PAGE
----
Once upon a snowy Saturday, an innocent woman was faced with peril at the hands of her coworkers. I don’t want to mention her name, but she’s tall with curly graying hair and really loves cats. Okay, okay, it was me. I confess, already. Just be forewarned that what you are about to read is embarrassing but true. It happened recently when I attended a workshop in which my coworkers and I were trained on a new behavior management protocol for when our students—who all have special needs—become disregulated, meaning their behavior escalates to the point where they aren’t in control of their emotions and could unintentionally cause harm to themselves or a staff member. I can honestly say that although I was overtired, under-caffeinated, and, as usual, in pain, the training was worth it. As for the embarrassment, I probably could have done without that.
We spent the morning being led through a PowerPoint presentation that filled our tired minds with tons of information about this new way of dealing with challenging behaviors. Then, in the afternoon, we practiced scenarios using the various sizes of padded shields that are an essential part of this program. My coworkers looked like Viking warriors going into battle while the three colleagues who ran the training (who had been trained in the program and also, I believe, attended acting classes at the Yale Drama School) pretended to be the upset students. The acting of these coworkers was so good that I now firmly believe one of these individuals was a berserker in a previous life. The woman scared the hell out of me.
Anyway, there we all were, taking turns with these shields as we went through different scenarios. First, we were supposed to hold the shield in front of us as our berserk coworkers came at us and grabbed it, then we were to drop the shield and sidestep the attacker. My coworkers all did the fancy backward two-step, dropped the shield the minute it was grabbed, and gracefully sidestepped out of harm’s way. I, on the other hand, held on to that shield like a dog with a favorite toy, tugging and pulling it back toward me as if my very life depended on maintaining possession of the thing. “You fight like a poet!” one of my coworkers yelled from across the room. Intended or not, I took this as a compliment. I mean, think about it: Sylvia Plath, Walt Whitman, and me, all wielding pens and typewriters instead of shields. That would be epic.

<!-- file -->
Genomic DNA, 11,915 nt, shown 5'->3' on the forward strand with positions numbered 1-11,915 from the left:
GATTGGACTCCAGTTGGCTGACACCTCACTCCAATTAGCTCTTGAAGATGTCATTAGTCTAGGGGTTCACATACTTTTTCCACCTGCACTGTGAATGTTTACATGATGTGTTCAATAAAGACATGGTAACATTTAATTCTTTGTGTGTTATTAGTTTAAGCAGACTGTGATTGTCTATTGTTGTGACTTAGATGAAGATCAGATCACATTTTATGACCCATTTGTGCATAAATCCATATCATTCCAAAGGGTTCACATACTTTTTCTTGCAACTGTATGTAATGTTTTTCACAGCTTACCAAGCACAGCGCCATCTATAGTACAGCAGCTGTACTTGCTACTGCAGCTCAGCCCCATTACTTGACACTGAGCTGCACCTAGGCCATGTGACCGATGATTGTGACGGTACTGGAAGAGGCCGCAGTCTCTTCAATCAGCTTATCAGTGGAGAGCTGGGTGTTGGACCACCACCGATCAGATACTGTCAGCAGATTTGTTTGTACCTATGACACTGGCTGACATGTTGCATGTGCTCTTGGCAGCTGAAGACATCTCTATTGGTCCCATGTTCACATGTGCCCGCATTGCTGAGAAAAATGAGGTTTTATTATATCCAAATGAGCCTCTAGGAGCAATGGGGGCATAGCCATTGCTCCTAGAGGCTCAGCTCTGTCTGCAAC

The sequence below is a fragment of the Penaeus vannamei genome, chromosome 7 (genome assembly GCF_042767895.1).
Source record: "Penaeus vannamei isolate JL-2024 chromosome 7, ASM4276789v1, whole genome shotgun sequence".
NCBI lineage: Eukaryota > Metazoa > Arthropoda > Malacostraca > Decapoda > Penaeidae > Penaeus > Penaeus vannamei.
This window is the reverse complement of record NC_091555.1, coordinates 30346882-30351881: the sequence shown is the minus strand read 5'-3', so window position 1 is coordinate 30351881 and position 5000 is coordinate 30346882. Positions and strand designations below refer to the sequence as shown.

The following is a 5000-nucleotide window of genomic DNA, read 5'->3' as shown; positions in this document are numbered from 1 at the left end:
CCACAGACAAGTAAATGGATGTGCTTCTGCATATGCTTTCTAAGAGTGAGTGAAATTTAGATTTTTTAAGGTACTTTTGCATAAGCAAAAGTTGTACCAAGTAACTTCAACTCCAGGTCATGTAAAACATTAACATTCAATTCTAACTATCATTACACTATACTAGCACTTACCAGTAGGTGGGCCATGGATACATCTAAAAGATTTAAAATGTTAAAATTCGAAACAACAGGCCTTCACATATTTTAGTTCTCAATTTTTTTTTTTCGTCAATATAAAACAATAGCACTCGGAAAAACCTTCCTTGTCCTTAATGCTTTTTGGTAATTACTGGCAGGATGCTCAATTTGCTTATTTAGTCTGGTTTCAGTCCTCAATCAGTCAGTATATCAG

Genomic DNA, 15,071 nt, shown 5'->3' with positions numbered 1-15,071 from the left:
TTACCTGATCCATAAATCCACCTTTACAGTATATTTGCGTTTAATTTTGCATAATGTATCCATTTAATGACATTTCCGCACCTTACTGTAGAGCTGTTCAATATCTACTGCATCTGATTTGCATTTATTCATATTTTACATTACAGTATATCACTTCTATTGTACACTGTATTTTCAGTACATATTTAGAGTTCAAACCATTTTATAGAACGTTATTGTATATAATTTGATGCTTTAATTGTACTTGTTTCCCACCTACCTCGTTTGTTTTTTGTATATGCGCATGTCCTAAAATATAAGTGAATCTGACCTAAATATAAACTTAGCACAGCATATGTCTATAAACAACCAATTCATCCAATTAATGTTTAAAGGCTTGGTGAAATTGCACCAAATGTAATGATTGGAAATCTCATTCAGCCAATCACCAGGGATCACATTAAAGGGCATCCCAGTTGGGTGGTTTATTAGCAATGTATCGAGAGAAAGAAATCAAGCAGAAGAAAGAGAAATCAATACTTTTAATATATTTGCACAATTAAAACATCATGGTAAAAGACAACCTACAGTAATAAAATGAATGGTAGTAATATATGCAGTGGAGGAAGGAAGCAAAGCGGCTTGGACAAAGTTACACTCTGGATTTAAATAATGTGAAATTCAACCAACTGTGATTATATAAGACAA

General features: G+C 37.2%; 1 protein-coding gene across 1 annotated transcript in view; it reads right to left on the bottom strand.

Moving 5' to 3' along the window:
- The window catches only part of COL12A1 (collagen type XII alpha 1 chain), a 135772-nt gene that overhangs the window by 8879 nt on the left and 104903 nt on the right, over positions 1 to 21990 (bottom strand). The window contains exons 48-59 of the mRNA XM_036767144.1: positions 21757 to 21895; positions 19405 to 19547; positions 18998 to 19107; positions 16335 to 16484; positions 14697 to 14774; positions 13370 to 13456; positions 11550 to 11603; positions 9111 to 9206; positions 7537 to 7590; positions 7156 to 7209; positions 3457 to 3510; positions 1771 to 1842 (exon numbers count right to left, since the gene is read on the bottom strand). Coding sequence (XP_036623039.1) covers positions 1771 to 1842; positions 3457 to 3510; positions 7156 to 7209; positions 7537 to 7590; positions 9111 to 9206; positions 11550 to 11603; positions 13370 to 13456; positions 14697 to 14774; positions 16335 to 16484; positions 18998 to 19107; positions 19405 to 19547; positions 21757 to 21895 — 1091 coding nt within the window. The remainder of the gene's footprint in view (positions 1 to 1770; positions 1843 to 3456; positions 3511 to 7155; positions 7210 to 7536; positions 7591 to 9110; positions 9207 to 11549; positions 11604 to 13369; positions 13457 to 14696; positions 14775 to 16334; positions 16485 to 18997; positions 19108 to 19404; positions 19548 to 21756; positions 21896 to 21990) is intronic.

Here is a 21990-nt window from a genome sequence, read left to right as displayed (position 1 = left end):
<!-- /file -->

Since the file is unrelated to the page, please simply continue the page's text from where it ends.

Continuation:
Then we were to work in groups of three; two with shields and one without so we could practice protecting one another. I watched as several trios worked in tandem to protect themselves and each other. One partner dropped a shield, then another would pick it up and run over to cover and protect the shield-less person. All good. Then it was my turn. Instead of helping my colleagues, however, I hid behind one of our speech therapists. A woman who is an entire foot shorter than me. One of my coworkers said, “So exactly what sports did you play in high school?” at which point I had a sudden flashback to eighth grade, when the girls’ basketball coach sidled up to me in the hallway to recruit me for his team, thinking that I’d be a natural. And how could I not be? I mean, my brother was our league’s most valuable player. My brother received a basketball scholarship to college. My brother was tall. I was tall. What could go wrong? This coach got the surprise of his life when he saw me at practice, ducking and holding my hands in front of my face because I don’t appreciate objects being hurled at me. Like basketballs. Plus I hate to sweat and I’m really clumsy, so sports were never really my thing.
Back at the workshop, the next task was to simply hold the shield in front of us as we backed away from our berserk coworker. Again I watched as my colleagues masterfully carried out this exercise with ease. I began to think they had all been practicing this without my knowledge. Am I being punked? This was the only explanation as to why they all looked like they totally knew what they were doing. As for me, I took three backward steps, turned on my heel and ran out of the room. Someone joked that we need to install new locks on all of the school doors just to keep me in.
Yet as much as I love to kid around, I did not do any of this to get a laugh. It was just me, faced with fight or flight mode, and my overwhelming instinct was to flee. I’ve been injured by students twice, but I would never, could never, and will never blame the students for what they did. Both were nonverbal students with autism acting out of instinct. With no way to say, “Hey, I really don’t want to do this art project,” or “Um, you are standing WAY too close to me,” these students did what they knew how to do to communicate. They did not set out to intentionally hurt me. They were just reacting to something they perceived as negative.
So I guess my students and I are really not that much different. We all possess strong instincts and sometimes no amount of rational thinking or gentle cajoling can move us from the undeniable urge to scream or lash out or simply run out of the room. Sometimes we become upset and disregulated, sometimes we duck out of harm’s way, sometimes we just embarrass ourselves in front of others. We’re all just doing what we can to get along in this world. Yet in a crisis situation (and I’ve been in several), I know my instinct will always be to put my students first. As flawed as my technique will undoubtedly be, I will do everything I can to keep them safe. And that’s nothing to be embarrassed about.